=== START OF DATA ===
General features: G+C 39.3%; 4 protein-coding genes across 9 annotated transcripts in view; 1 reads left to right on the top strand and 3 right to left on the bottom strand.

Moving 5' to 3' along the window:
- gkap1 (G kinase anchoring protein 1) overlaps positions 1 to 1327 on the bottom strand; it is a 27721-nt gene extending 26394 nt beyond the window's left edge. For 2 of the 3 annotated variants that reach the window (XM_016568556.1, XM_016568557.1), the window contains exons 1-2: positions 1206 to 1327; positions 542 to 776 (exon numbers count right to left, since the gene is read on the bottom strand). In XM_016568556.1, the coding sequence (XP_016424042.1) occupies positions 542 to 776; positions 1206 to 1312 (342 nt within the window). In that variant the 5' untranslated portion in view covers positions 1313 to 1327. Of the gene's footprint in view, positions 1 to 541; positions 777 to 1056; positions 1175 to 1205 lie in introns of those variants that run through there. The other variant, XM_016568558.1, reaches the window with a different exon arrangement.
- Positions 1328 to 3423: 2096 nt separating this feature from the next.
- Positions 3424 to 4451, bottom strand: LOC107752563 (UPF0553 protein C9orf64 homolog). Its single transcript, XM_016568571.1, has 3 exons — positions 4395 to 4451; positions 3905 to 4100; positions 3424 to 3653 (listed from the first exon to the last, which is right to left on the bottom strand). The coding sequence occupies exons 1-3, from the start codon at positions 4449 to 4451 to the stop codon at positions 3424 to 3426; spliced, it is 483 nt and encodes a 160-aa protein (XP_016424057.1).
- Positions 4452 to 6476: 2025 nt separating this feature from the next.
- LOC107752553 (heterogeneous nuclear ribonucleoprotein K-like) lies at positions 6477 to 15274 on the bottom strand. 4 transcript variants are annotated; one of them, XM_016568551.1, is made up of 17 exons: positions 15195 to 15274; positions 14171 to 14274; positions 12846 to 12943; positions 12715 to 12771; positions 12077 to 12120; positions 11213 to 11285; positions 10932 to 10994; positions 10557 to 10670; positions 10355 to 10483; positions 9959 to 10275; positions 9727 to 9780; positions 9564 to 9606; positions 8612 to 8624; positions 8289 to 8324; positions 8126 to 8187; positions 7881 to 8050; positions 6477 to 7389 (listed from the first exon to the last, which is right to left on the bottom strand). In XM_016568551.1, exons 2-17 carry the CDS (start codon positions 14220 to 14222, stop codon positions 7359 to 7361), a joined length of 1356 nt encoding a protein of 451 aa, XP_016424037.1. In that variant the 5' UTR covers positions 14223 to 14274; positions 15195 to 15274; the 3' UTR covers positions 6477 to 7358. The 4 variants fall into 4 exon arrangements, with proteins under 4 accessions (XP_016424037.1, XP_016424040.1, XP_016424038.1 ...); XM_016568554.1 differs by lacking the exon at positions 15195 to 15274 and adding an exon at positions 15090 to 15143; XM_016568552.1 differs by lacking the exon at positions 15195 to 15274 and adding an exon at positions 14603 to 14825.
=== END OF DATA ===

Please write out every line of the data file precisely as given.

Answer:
General features: G+C 39.3%; 4 protein-coding genes across 9 annotated transcripts in view; 1 reads left to right on the top strand and 3 right to left on the bottom strand.

Moving 5' to 3' along the window:
- gkap1 (G kinase anchoring protein 1) overlaps positions 1 to 1327 on the bottom strand; it is a 27721-nt gene extending 26394 nt beyond the window's left edge. For 2 of the 3 annotated variants that reach the window (XM_016568556.1, XM_016568557.1), the window contains exons 1-2: positions 1206 to 1327; positions 542 to 776 (exon numbers count right to left, since the gene is read on the bottom strand). In XM_016568556.1, the coding sequence (XP_016424042.1) occupies positions 542 to 776; positions 1206 to 1312 (342 nt within the window). In that variant the 5' untranslated portion in view covers positions 1313 to 1327. Of the gene's footprint in view, positions 1 to 541; positions 777 to 1056; positions 1175 to 1205 lie in introns of those variants that run through there. The other variant, XM_016568558.1, reaches the window with a different exon arrangement.
- Positions 1328 to 3423: 2096 nt separating this feature from the next.
- Positions 3424 to 4451, bottom strand: LOC107752563 (UPF0553 protein C9orf64 homolog). Its single transcript, XM_016568571.1, has 3 exons — positions 4395 to 4451; positions 3905 to 4100; positions 3424 to 3653 (listed from the first exon to the last, which is right to left on the bottom strand). The coding sequence occupies exons 1-3, from the start codon at positions 4449 to 4451 to the stop codon at positions 3424 to 3426; spliced, it is 483 nt and encodes a 160-aa protein (XP_016424057.1).
- Positions 4452 to 6476: 2025 nt separating this feature from the next.
- LOC107752553 (heterogeneous nuclear ribonucleoprotein K-like) lies at positions 6477 to 15274 on the bottom strand. 4 transcript variants are annotated; one of them, XM_016568551.1, is made up of 17 exons: positions 15195 to 15274; positions 14171 to 14274; positions 12846 to 12943; positions 12715 to 12771; positions 12077 to 12120; positions 11213 to 11285; positions 10932 to 10994; positions 10557 to 10670; positions 10355 to 10483; positions 9959 to 10275; positions 9727 to 9780; positions 9564 to 9606; positions 8612 to 8624; positions 8289 to 8324; positions 8126 to 8187; positions 7881 to 8050; positions 6477 to 7389 (listed from the first exon to the last, which is right to left on the bottom strand). In XM_016568551.1, exons 2-17 carry the CDS (start codon positions 14220 to 14222, stop codon positions 7359 to 7361), a joined length of 1356 nt encoding a protein of 451 aa, XP_016424037.1. In that variant the 5' UTR covers positions 14223 to 14274; positions 15195 to 15274; the 3' UTR covers positions 6477 to 7358. The 4 variants fall into 4 exon arrangements, with proteins under 4 accessions (XP_016424037.1, XP_016424040.1, XP_016424038.1 ...); XM_016568554.1 differs by lacking the exon at positions 15195 to 15274 and adding an exon at positions 15090 to 15143; XM_016568552.1 differs by lacking the exon at positions 15195 to 15274 and adding an exon at positions 14603 to 14825.